November 16, 2011
Last week, Westlaw Portfolio was released for the Apple iPad.
Unlike many of Thomson Reuters’s other apps, the app’s title isn’t self-explanatory on the app’s function and purpose.
Thus, having known nothing about the app prior to downloading it, I had no idea what I was getting into.
Luckily, it’s free and relatively small, so there was minimal risk in trying out the app.
Anyhow, Thomson Reuters Westlaw Portfolio is essentially a magazine app for the Westlaw Portfolio publication.
The publication, also viewable through your web browser (although the interface isn’t quite as user-friendly), is probably best described as a catalog for Thomson Reuters Westlaw publications.
“Catalog” is likely too narrow a term for the app, though, since it’s anything but a simple listing of Thomson Reuters Westlaw products.
Instead, there’s a great deal of free content included in the app, such as articles, author interviews, and book excerpts.
The book excerpts are particularly helpful to me, since, when ordering books online, I always wonder about the layout and content of a book because I can’t see it in person first.
The excerpts solves that for me, since I can see how the content in a book is arranged (i.e. format, presentation, table of contents, etc), and what content is in the book.
In addition, the topics covered in Thomson Reuters Westlaw Portfolio are either fast-moving or particularly popular areas of law, or both.
For example, the first topic of the first issue is “Social Media,” which is both a popular and fast-moving area of the law.
In that section, the first entry is the article “Oversharing: Help your clients understand it – and avoid it”
The article itself is three pages long, and includes an audio excerpt on social media’s impact on the law from author John Browning, and is actually a pretty helpful and inclusive overview on the subject.
After the article comes the actual “catalog” part listing several legal books related to social media, but it provides more than just the standard book summaries and customer reviews.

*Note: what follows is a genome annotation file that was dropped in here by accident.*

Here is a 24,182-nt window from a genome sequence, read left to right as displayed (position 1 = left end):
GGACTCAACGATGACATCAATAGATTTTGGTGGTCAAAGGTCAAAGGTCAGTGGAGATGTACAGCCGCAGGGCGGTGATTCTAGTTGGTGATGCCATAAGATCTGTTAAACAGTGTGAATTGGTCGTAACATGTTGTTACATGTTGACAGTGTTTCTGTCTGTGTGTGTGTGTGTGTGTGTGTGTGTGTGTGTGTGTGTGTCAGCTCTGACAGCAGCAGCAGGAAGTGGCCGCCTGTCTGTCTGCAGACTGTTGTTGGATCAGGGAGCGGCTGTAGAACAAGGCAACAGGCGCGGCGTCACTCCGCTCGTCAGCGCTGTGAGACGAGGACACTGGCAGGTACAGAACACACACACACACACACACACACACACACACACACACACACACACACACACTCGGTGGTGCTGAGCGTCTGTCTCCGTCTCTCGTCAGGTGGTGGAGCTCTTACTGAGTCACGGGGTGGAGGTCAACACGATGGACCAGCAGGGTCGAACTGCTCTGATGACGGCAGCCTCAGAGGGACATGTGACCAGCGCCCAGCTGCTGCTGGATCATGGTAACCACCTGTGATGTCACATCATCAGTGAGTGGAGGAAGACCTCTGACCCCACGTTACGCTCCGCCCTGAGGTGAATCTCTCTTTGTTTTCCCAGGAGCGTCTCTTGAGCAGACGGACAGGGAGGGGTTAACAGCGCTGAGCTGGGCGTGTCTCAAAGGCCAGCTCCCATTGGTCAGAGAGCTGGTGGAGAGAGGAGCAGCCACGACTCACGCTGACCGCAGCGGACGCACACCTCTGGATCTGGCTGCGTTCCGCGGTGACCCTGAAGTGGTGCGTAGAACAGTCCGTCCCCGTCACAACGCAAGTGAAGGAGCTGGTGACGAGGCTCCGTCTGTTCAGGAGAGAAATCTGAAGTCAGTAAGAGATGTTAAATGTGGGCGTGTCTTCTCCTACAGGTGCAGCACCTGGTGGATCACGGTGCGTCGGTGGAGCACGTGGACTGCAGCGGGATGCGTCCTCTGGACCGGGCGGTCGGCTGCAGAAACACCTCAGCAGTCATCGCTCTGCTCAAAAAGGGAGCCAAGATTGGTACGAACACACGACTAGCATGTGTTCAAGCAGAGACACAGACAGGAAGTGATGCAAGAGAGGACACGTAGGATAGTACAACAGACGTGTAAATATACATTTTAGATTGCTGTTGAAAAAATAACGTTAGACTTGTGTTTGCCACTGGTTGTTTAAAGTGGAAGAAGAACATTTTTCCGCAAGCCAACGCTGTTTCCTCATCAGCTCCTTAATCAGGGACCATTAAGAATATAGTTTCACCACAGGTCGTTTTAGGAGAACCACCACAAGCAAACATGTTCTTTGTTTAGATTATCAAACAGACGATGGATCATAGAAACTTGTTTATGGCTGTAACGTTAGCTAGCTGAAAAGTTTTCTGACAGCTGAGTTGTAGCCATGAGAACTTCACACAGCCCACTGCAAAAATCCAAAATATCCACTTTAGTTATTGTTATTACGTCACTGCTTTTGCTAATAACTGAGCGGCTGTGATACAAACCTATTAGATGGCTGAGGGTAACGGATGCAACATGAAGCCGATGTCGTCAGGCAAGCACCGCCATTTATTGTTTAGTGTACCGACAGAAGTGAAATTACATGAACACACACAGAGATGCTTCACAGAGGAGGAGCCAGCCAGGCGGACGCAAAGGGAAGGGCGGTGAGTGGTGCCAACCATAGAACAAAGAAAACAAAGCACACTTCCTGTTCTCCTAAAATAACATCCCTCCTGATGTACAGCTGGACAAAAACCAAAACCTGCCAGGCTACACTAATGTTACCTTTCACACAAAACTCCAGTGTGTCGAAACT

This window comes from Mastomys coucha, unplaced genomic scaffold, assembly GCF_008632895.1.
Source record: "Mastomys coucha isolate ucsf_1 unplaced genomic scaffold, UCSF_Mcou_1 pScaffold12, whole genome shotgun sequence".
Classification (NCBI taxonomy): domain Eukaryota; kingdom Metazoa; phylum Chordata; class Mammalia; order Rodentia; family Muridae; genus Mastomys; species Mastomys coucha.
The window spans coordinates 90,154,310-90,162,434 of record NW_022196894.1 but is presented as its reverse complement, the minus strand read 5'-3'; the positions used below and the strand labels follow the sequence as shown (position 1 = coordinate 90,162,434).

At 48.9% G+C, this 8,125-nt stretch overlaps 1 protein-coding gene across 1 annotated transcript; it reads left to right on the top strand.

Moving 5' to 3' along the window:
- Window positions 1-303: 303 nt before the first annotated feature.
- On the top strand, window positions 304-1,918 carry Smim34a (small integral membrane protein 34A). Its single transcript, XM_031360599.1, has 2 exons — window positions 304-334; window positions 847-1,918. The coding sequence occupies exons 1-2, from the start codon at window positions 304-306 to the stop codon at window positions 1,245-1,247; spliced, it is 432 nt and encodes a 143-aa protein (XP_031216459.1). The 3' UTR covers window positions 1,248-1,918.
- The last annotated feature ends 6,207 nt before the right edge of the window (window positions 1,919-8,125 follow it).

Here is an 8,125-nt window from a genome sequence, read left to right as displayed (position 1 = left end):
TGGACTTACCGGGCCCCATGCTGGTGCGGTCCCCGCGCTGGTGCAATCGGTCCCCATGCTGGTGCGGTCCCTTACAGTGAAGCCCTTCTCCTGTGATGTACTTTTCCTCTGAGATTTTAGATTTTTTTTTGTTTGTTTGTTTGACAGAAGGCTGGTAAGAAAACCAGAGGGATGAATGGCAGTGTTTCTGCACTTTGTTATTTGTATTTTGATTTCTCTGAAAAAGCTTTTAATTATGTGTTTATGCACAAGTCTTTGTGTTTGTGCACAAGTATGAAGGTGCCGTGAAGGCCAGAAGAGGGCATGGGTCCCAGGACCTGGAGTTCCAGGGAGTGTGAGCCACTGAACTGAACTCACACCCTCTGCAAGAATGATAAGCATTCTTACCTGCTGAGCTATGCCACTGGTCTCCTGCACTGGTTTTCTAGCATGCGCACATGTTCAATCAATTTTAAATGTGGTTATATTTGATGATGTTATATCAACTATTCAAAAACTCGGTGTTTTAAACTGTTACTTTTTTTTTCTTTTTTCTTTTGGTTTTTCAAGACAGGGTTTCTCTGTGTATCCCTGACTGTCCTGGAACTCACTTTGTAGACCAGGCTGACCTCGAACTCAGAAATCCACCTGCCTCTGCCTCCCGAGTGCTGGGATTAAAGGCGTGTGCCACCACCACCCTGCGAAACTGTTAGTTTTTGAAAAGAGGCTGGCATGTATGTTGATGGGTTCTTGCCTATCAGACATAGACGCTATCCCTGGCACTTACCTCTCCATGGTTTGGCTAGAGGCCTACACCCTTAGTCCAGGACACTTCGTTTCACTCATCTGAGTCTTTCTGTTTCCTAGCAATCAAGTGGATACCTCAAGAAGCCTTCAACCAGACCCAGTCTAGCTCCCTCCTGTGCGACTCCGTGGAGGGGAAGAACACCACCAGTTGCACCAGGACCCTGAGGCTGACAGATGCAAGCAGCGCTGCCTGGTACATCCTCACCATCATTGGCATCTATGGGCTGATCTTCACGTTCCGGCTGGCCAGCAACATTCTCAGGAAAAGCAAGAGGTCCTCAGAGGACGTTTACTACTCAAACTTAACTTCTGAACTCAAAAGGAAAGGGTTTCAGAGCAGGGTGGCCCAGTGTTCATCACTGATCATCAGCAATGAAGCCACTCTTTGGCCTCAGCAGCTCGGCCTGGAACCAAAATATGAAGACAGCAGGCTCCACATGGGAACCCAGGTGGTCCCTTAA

There are also audio clips from authors of two of the books, and four-page excerpts from three of the books.
The free content isn’t limited to just Westlaw books, though: the next section is a free article from Westlaw Journal Class Action on the recent Wal-Mart v. Dukes Supreme Court decision.
If neither of these topics interests you, there are plenty more, all of which include excerpts and author interviews: litigation, criminal law, family law, estate planning, bankruptcy, and immigration.
You may be wondering how many of the listed topics fit into the publication’s selection of popular and fast-moving topics.
Within the larger legal topics are topics with such qualities.
For instance, although family law itself isn’t particularly popular or fast-moving, lesbian, gay, bisexual, and transgender issues within family law are.
As such, the family law section includes content on such issues, in addition to new materials on family law staples such as custody and support.
Likewise, immigration law isn’t per se a hot legal topic, but with the recent upheavals in many Arab countries, asylum law is, and the topic is included in the immigration law section.
Overall, this is actually a pretty neat app.
Yes, a large part of it is a catalog for Thomson Reuters Westlaw products.
However, the app is free, and it does provide significant content for free.
If you have purchased or plan on purchasing Westlaw books, this app is perfect.
Even if you don’t plan on buying, the app provides excellent content for only the negligible cost of the space it consumes on your iPad.
Either way, just about any legal practitioner can get use from Westlaw Portfolio.